24. The doctor sank into a sobbing state of despair with tears flowing down his cheeks and he said to the hypochondriac . . . What do I have to do to stop you from criticising me, and the hypochondriac said . . . Cheer up Doc, one day, whenever you figure it out, I will stop doing to you what you have been doing to me.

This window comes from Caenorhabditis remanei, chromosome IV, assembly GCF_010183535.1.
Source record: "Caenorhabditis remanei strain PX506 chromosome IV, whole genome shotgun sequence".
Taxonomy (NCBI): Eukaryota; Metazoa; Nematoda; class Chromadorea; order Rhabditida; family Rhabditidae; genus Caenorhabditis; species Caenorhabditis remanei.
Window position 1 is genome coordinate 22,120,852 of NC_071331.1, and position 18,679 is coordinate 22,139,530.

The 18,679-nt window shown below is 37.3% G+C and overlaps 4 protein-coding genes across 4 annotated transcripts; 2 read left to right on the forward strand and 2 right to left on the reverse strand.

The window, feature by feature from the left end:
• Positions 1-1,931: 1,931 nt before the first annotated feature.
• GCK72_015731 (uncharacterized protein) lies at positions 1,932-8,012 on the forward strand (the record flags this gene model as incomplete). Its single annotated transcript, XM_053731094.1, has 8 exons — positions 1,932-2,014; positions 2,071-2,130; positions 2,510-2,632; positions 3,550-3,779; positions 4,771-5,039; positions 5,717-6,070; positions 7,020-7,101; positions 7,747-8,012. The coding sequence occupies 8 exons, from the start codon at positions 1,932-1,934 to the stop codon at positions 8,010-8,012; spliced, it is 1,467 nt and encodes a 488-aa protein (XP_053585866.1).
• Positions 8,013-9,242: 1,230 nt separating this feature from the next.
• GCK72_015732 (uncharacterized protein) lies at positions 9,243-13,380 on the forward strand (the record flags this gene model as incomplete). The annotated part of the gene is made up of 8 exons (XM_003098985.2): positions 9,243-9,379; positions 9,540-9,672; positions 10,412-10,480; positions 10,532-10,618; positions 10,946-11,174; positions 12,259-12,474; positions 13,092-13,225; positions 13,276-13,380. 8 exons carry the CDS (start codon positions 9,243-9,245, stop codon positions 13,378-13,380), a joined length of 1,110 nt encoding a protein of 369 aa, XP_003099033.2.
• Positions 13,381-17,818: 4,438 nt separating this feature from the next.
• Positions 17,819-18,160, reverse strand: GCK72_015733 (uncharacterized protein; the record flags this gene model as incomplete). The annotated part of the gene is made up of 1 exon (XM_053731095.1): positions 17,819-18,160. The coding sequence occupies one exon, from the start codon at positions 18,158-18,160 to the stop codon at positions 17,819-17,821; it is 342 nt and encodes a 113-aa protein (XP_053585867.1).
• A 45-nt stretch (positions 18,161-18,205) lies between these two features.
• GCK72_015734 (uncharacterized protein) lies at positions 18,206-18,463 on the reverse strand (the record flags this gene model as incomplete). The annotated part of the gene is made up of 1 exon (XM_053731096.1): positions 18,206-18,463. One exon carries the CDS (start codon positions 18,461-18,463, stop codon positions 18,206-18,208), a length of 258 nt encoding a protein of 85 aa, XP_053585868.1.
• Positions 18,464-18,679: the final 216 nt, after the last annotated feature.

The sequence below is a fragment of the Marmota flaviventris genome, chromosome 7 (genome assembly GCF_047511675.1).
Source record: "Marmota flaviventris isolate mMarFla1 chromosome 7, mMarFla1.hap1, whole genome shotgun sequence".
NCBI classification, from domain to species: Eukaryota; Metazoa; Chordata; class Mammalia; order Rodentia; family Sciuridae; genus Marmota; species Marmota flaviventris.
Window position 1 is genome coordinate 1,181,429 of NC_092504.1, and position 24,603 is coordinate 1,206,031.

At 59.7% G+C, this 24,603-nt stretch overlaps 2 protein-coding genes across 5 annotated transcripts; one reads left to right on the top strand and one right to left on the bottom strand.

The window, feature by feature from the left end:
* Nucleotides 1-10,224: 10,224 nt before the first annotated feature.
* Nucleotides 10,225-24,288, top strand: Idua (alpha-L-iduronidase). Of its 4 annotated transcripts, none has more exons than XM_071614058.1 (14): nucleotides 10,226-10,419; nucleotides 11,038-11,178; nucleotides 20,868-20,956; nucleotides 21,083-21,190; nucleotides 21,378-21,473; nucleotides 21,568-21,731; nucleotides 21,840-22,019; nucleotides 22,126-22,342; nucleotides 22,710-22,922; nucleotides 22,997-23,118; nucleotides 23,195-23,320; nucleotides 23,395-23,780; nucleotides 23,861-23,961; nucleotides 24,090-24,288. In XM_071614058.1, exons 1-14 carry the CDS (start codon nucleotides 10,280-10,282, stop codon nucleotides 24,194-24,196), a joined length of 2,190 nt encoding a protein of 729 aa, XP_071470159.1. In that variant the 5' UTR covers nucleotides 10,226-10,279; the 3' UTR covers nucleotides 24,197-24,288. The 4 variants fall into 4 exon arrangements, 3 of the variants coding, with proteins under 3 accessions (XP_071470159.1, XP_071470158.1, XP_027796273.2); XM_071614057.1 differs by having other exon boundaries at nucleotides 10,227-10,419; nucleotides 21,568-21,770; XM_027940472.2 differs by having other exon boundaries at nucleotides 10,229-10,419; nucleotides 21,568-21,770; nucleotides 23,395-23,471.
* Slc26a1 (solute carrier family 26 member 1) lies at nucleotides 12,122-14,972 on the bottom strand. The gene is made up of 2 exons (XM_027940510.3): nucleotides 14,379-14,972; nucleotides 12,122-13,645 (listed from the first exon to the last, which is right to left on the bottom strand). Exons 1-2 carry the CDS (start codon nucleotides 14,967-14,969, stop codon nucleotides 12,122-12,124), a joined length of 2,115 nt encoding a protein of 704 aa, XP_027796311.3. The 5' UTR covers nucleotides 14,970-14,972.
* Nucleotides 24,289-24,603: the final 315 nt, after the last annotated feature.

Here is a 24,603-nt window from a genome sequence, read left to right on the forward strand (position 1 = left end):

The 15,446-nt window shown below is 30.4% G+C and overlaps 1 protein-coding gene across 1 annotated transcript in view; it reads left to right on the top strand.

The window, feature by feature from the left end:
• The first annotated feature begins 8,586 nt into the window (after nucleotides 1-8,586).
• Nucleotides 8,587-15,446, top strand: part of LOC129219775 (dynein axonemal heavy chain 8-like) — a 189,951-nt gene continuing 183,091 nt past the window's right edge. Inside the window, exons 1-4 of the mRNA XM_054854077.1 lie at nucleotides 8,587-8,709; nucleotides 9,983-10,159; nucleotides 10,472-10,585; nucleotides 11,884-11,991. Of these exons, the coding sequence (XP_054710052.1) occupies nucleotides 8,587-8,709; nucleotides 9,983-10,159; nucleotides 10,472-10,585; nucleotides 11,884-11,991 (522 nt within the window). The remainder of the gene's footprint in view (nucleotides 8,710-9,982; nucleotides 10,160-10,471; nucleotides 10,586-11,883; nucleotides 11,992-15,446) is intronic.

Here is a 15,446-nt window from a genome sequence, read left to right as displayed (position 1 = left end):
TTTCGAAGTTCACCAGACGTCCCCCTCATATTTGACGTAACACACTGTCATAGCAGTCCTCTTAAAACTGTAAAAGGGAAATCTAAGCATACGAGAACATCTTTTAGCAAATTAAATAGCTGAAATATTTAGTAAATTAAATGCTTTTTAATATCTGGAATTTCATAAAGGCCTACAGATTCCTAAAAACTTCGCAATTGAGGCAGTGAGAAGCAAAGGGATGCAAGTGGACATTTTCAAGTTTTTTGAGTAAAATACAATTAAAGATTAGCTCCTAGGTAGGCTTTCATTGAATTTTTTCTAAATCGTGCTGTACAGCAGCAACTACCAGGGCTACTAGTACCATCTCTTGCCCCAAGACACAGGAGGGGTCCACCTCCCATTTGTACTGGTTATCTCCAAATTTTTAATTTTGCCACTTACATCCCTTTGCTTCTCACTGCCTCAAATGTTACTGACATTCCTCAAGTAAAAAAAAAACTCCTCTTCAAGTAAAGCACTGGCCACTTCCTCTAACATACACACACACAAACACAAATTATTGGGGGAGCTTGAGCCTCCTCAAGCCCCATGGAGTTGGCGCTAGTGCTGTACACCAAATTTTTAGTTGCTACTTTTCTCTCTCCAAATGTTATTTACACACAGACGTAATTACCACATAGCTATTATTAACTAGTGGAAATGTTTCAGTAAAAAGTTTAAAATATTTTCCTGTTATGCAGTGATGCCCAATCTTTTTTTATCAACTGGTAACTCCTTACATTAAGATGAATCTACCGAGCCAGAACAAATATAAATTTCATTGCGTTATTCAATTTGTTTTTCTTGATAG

25. Three hypochondriacs were entered in a cross-country race. The first one took the advice of his coach who was a doctor who told him to ignore his symptoms and go for it, so he ran at a brisk pace for a hundred yards and then fell into a heap and began to crawl. The second hypochondriac took the advice of a psychiatrist who spent an hour extolling the virtues of positive thinking and the power of the mind, and he bolted from the starting blocks and collapsed into a heap after only twenty yards and started rolling around in circles. The third hypochondriac had been taking advice from doctors and psychiatrists for more than twenty years and he did not believe a word he was told so he just started walking and was last seen crossing a sand dune in the middle of the Simpson Desert, and as he ranted hysterically in a loud voice he was heard to say 'which one of those idiot race organisers forgot to give me a compass'.